People in Switzerland ditch shopping across border as prices in Germany soar

People in Switzerland ditch shopping across border as prices in Germany soar

Because of near-record high inflation rates in Germany, the number of people from Switzerland crossing the border to do their daily shopping has declined precipitously, 20 Minuten has reported. It follows a recent study by the newspaper which found that many basic goods are now cheaper in Swiss supermarkets than they are in the federal republic.

High inflation hits Germany harder than Switzerland

According to a new study by the University of St. Gallen, one in five people surveyed said that they are no longer partaking in so-called “shopping tourism”, the phenomenon where people living in Swiss cities and cantons near the border drive across and do their daily shop in Germany. For decades, the comparatively low prices in German supermarkets attracted droves of Swiss looking for a good deal and led to a boom in business in German border towns like Konstanz.

Now, according to the Swiss university, the food inflation rate in Germany is more than double the rate in Switzerland, making it less cost-effective to shop in the federal republic once the price of fuel and public transport tickets are taken into account. In February, annual inflation on food and drinks stood at 6,5 percent in Switzerland, compared to 21,8 percent in Germany. 

Fruit and veg now cheaper in Switzerland than in Germany

This means that, despite the strength of the Swiss franc compared to the Euro, a number of basic goods are now more expensive for the Swiss to buy in Germany than in Switzerland. 20 Minuten found that while branded products are still more expensive in Switzerland, basics like fruit and vegetables are now much cheaper to buy in the alpine nation - in the most extreme example, they found that papaya is three times more expensive in Germany than in Switzerland.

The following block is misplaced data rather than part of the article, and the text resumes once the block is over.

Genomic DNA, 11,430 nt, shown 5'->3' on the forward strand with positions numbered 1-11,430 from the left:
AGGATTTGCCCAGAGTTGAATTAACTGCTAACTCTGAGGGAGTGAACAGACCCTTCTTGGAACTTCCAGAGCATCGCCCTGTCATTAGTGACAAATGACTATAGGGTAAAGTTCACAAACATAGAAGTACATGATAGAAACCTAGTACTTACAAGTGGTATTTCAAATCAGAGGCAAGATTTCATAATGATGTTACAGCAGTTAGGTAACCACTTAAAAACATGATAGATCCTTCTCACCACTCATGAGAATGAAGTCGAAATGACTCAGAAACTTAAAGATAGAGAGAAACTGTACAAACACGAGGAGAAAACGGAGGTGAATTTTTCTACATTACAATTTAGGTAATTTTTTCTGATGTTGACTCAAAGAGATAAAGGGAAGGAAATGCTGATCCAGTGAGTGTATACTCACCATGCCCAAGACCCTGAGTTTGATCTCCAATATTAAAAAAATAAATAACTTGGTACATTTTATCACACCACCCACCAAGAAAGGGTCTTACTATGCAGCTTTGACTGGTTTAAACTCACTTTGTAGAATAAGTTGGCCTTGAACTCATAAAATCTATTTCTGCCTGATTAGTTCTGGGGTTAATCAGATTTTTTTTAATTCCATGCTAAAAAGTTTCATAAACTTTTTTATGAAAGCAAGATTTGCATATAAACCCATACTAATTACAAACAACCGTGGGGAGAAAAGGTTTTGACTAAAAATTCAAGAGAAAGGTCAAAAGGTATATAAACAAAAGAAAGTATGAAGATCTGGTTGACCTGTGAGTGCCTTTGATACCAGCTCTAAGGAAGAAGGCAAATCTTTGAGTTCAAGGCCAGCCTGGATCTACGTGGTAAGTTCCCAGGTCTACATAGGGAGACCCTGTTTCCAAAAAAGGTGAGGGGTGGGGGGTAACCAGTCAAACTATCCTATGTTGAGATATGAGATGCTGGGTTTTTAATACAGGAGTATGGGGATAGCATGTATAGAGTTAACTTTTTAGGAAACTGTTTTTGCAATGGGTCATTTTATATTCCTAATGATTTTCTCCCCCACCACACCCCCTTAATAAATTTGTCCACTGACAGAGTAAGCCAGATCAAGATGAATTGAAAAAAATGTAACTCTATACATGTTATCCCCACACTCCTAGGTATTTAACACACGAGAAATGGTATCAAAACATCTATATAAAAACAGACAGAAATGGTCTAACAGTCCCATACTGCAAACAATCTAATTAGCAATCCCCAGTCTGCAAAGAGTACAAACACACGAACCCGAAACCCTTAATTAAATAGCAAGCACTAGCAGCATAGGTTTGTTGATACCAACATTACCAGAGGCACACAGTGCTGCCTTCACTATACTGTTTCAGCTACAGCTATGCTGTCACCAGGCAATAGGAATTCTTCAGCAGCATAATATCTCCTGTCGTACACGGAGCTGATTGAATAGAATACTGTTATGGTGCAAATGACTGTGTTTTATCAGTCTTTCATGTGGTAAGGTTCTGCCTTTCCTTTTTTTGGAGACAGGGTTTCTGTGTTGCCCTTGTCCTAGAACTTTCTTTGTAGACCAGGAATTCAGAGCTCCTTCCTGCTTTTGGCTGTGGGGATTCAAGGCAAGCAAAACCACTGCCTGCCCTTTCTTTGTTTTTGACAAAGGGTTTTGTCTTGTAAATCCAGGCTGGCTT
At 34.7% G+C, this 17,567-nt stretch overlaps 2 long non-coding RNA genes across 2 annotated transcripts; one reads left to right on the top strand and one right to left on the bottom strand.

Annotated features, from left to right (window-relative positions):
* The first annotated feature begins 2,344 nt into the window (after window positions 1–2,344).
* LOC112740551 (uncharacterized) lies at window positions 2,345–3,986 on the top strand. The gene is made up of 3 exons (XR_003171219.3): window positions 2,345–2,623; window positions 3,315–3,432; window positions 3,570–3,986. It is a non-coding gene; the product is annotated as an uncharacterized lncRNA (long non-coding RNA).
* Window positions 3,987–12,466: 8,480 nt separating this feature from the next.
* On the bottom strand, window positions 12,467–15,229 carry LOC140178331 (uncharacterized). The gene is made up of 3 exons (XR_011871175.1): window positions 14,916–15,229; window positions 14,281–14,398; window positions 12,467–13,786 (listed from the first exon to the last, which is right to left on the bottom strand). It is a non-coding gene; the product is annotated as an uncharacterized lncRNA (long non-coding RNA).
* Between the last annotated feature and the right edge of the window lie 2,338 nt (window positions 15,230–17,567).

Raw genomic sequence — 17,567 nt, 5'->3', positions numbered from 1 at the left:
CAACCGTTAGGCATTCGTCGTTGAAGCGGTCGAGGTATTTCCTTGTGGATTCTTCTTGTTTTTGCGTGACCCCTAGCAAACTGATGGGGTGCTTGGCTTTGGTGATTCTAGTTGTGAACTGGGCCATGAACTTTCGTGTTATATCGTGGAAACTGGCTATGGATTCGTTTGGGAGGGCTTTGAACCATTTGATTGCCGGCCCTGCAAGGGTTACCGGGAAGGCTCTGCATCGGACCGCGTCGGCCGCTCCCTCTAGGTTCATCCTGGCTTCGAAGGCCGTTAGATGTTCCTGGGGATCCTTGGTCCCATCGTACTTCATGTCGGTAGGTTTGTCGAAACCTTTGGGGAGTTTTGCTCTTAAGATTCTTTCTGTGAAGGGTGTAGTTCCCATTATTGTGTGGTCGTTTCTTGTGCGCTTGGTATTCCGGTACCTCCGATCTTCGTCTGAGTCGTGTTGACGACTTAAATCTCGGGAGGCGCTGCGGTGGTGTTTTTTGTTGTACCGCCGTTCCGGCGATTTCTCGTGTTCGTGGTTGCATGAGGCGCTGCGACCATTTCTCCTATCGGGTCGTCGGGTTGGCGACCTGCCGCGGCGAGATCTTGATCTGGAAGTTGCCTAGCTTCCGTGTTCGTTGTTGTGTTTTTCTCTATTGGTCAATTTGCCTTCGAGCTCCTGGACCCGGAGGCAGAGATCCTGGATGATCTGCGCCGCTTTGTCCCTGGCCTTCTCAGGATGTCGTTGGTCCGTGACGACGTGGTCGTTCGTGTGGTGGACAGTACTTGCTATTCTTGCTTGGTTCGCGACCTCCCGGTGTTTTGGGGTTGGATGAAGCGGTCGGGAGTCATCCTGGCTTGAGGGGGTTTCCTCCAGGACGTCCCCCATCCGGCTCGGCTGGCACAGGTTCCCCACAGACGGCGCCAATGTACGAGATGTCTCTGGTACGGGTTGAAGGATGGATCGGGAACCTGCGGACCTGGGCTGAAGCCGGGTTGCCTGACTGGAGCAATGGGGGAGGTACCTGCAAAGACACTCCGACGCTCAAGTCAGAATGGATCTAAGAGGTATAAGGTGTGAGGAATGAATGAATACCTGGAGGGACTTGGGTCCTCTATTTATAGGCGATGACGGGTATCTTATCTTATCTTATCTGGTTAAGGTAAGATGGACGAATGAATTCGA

Coop spokesperson Casper Frey told 20 Minuten that low inflation was the main reason for the cheaper prices, noting that "especially in the fruit and vegetable sector, we were able to reduce numerous prices last year." Lidl spokesperson Jaqueline Fäs said that while fruit and vegetable prices vary from week to week, veg is currently cheaper in Switzerland than in both France and Italy, concluding that shopping tourism is much less attractive today than it was before.

"As soon as the prices change, this is reflected in the shopping habits," noted retail expert Marcel Stoffel. Speaking to 20 Minuten, he said that he “can therefore well imagine that people will be more likely to shop in Switzerland again."

Thumb image: / Artorn Thongtukit

Jan de Boer


Jan de Boer

Jan studied in York and Sheffield in the UK, obtaining a master's in broadcast journalism and a bachelor's in history. He has worked as a radio DJ, TV presenter, and...

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